12. When I said, “seems simple enough,” I didn’t mean to suggest that the conversation about objectionable elements, their origin in a thinker, or their relationship to other ideas should stop, simply that the point of the conversation changes dramatically: from interrogating the Barthian, Heideggerian, etc, and holding them responsible for what Barth, Heidegger said, to asking what this person (hopefully an expert of sorts) thinks about how this otherwise notable thinker went so wrong, a question which to me would stem from sheer curiosity or shock.

    I wouldn’t expect Dreyfus to defend Heidegger’s Rectorat Rede, but I would be interested to know what he thought about it, just as I wouldn’t automatically assume Rawls or Nussabaum should defend Kant and his colonist, anti-semitic remarks, but I might want to hear them talk about it. And I think this is how we actually tend to approach the epigones of thinkers with objectionable elements (which includes any historical figure).

    If Barthians want to defend the objectionable parts of Barth (which there clearly and certainly are), then the problem is no longer their being Barthian, but their being something potentially far more sinister (the harsher reading) or far more unaware and lazier (the nicer reading of the situation).

  13. I don’t really see this as a matter of defending Barth’s comparison of Islam to National Socialism, which is totally indefensible. The critical question is how was he able to say this (something reprehensible) while simultaneously affirming other theological ideas that Barthians want to affirm. Instead, one might want to explore how Barth betrayed his own program, and thus a Barthian might want to argue that Barth failed to live up to his own theological commitments that would, in theory, disallow such statements. That seems to me to be the only intellectually honest way to handle such matters, rather than turning a blind eye. I find it disconcerting that Barthians have not or do not see this as being a real fucking problem.

  14. Ken,

    I think what troubles me about what you’re saying here is the idea that “we’re not like that anymore”. That somehow Kant’s racist comments was an accident exterior to his philosophy. Even the way you separate it at the end, where the fault seems to lie with the person asking the question. So the Barthian is taken to be the one who is subjected to interrogation and the questioner decides whether to be nice or harsh. I also like the questioner can never ask the question out of anything but curiosity or shock. Is the idea that these comments are somehow produced from the system of thinking itself off limits? That wouldn’t mean that everything Barth (or whomever) said was worthless, but that there might be something useful about finding that aspect of their thought that determines or produces that way of thinking. It seems to me that this would actually be beneficial to those people who spend their life trying to think like this person, if they want to avoid falling into the same trap. So why don’t we see Barthians tackling this? You’re of course right that it doesn’t mean they consciously accept these views, but why are they consciously ignoring it?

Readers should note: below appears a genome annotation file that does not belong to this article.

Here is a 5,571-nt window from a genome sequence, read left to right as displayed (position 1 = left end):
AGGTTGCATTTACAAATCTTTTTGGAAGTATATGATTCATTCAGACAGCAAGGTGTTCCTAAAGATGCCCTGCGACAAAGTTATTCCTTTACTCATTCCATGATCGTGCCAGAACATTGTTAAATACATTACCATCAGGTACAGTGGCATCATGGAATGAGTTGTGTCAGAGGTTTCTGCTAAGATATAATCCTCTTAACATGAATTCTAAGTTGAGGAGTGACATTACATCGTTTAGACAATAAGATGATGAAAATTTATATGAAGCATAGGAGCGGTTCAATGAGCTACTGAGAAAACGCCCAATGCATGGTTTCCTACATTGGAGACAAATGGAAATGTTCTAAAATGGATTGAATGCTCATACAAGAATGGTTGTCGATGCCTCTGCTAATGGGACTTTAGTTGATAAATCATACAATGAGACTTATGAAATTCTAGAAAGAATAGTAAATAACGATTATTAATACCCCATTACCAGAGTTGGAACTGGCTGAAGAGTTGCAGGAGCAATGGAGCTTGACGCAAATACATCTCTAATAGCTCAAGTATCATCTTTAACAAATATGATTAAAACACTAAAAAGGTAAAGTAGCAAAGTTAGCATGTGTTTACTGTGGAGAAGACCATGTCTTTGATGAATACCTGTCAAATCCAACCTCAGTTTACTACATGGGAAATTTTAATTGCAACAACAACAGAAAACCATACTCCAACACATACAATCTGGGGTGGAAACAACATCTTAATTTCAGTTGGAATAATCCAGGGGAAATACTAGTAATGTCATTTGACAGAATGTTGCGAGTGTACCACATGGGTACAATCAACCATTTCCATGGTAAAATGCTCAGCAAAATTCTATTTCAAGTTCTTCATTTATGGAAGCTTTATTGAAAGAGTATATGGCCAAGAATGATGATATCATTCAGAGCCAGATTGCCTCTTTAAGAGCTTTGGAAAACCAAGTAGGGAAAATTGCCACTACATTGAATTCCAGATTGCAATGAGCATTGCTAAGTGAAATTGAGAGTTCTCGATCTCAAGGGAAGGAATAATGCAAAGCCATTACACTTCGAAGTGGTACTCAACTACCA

15. Since we’re complaining in the open – this is all sort of like how really popular theo-bloggers, like Ben Myers, are able to continue constantly holding up utterly despicable characters like Chesterton as heroes and productive of a “new paradoxical politics”. Whenever someone tries to challenge them on this they just ignored. The fantasy must continue to function and any explanation remains beneath the follower of Christ.

  16. I’d say Myer’s recent Scott Stevens post on why the 1960s caused child rape an interesting variation on this theme. Hi Ben if you are lurking – these were fucking horrid.

  17. Yeah, Jesus Christ that might have been the most awful post I’ve read in along time. The real problem driving Catholic sex abuse was the sexual mores of the 1960’s, not the Catholic church. Also, I often wonder if what allows people to ignore difficult questions is the assumption that the person asking is not in good faith. This can then allow them to justify a non-response because, by definition, the person asking would never be satisfied. So, since those of us who write at AUFS are not ‘orthodox’, we don’t deserve a thoughtful response since we cannot be ‘converted’.

  18. What’s ironic is it is precisely the attitude of these people that made me give up on practicing Christianity! I wanted to have good faith, but I noticed whenever I asked questions like this people ignored them or tried to explain them away.

  19. If I end up in Hell… it’ll be their fault. Which I am sure will bother them when they’re bored as fuck sitting around a throne worshiping God 24/7. Cause… that shit is gonna get boring, like, yesterday.

  20. Ha ha. Is there anybody who grew up in an evangelical church who did not shake in the pews as a child when the preacher started talking about singing Holy, Holy, Holy forevermore in heaven.

  21. @APSmith: re: Chesterton:

    Why “utterly despicable”? I mean, I’m not a member of the GKC Society or anything, but that seems awfully strong for what I know of him. (Not trying to hijack the comment thread.)

  22. I think the “politics of paradox” is nothing more than the holy water the aristocrat uses to cool the burnings of his heart in the face of class struggle. I could say more but… I basically think Chesterton and the fanboyism around him is another example of the kind of thing being discussed regarding Barth.

  23. In the words of a questioner, heard by a colleague at a talk, “Well, you might be right that Chesterton got it wrong on the Jews, but you know where he is right, about the Muslims”.